the sum

A Highland minister mentioned in the Free Assembly last summer, that he had gone to administer the sacrament of the Lord's Supper in one of these destitute districts. He commenced the service about 11 a. M., and continued it, with a little assistance from a young brother clergyman, till 7 P.M., when he retired to the vessel, which was his home at the time, to take some repose. But do you think the congregation went away home too ? No; the bread of life had been so sweet to their taste, that although they had had a feast of eight hours' duration, they were not satisfied with that; but three thousand of them continued engaged in the services of the sanctuary all night, and only broke up in time to go to their work next morning.

I shall conclude this, which shall be my first letter about the Highlanders, by telling you about a young girl called Christy W—, who became very hungry for the bread of life, and travelled a long way to find it. She was the only child of her parents, and consequently was better educated than most of the neighbouring children; or, indeed, the grown-up people too, for she could read the Gaelic Bible. Her employment was to keep her father's sheep-she went to the hills with them early in the morning, and did not return home till late in the evening.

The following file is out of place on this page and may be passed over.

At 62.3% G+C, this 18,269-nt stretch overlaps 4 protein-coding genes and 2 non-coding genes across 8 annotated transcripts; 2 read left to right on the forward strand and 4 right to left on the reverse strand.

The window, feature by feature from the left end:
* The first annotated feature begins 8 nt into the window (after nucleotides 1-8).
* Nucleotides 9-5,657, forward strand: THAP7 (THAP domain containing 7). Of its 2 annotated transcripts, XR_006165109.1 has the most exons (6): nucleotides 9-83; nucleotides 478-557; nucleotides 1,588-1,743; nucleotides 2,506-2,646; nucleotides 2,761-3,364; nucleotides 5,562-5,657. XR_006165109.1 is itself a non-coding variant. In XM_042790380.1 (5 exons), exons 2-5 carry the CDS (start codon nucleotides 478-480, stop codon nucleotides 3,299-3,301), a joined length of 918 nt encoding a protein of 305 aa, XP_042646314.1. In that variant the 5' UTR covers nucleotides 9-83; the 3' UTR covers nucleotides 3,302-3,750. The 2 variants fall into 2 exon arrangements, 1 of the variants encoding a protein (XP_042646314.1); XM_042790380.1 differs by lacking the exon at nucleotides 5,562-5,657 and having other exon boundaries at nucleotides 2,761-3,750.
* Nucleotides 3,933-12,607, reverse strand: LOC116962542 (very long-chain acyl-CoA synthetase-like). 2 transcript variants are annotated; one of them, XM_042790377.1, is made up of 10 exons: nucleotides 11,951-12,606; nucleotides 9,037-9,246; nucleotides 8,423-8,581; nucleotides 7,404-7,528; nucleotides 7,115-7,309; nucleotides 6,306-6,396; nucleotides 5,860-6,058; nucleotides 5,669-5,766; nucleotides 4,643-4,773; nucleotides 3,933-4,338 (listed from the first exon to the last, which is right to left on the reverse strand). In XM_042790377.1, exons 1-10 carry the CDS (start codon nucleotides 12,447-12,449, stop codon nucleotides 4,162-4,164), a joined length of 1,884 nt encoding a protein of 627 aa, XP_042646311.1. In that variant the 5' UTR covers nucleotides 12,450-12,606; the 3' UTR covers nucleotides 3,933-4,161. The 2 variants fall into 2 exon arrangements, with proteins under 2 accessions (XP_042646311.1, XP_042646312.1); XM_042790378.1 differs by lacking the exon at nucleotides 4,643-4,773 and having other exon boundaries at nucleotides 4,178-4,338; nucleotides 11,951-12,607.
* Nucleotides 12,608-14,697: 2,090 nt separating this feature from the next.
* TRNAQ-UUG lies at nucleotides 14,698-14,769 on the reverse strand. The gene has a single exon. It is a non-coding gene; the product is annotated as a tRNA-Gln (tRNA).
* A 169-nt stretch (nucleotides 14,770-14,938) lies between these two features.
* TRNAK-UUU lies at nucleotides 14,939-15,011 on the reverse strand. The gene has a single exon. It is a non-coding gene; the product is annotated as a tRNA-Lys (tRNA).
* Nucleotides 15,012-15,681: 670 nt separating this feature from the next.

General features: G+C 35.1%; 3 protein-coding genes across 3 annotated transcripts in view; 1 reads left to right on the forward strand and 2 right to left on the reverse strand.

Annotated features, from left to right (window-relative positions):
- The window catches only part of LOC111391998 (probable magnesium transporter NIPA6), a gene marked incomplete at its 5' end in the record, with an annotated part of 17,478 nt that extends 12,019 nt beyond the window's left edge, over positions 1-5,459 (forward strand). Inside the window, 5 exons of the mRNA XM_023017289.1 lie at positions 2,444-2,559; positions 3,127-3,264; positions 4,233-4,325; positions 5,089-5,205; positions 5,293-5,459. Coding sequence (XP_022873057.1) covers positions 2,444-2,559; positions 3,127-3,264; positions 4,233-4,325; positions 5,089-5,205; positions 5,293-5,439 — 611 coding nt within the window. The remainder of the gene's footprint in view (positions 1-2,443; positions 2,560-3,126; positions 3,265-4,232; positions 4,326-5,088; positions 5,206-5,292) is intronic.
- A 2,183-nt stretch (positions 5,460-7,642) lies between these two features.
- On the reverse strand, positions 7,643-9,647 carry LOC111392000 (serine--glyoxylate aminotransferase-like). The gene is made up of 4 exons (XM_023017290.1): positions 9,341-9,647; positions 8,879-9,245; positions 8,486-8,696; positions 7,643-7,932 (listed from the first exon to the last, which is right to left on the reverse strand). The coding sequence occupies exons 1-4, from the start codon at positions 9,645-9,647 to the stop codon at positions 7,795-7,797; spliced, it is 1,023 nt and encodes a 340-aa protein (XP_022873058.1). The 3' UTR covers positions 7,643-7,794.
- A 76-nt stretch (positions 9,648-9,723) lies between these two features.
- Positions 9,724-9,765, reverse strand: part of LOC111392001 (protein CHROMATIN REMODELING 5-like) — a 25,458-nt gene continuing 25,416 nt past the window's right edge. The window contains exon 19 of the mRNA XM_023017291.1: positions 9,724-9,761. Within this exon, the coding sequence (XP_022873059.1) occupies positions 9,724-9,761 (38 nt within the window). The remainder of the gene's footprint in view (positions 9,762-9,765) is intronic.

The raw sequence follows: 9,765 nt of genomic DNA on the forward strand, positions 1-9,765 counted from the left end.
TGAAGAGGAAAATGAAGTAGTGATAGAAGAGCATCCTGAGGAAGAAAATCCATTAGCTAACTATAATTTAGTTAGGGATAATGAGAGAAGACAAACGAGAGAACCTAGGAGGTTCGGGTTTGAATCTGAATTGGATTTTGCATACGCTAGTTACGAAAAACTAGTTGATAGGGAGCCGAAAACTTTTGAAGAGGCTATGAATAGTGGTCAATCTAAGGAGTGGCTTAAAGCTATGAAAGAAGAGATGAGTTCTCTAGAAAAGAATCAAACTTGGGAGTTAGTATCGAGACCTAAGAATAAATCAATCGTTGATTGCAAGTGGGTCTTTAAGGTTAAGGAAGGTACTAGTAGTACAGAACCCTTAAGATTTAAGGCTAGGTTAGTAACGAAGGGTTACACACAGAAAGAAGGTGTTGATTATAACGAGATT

Whilst alone in these mountain solitudes, God began to work in the heart of this shepherd girl by means of his word and Spirit. She read in her Bible that she was a sinner, and the Holy Spirit caused her to feel that this was true. She was indeed a sinner! She had said many bad and unkind words; she had thought many bad thoughts; she had done many bad things: she now felt like St Paul that she was a “ chief sinner.” She did not know what to do. She still went to the hills with her sheep—and she liked better to go there than to be at home, because she was least disturbed ; but she went into the holes of the rocks, and to the tops of the highest hills, that she might weep for her sins. She tried to hide the distressed state of her mind from her parents and neighbours as long as she could; but at last she could conceal it no longer. Some of them pitied her; others laughed at her, and said it was all nonsense-she must have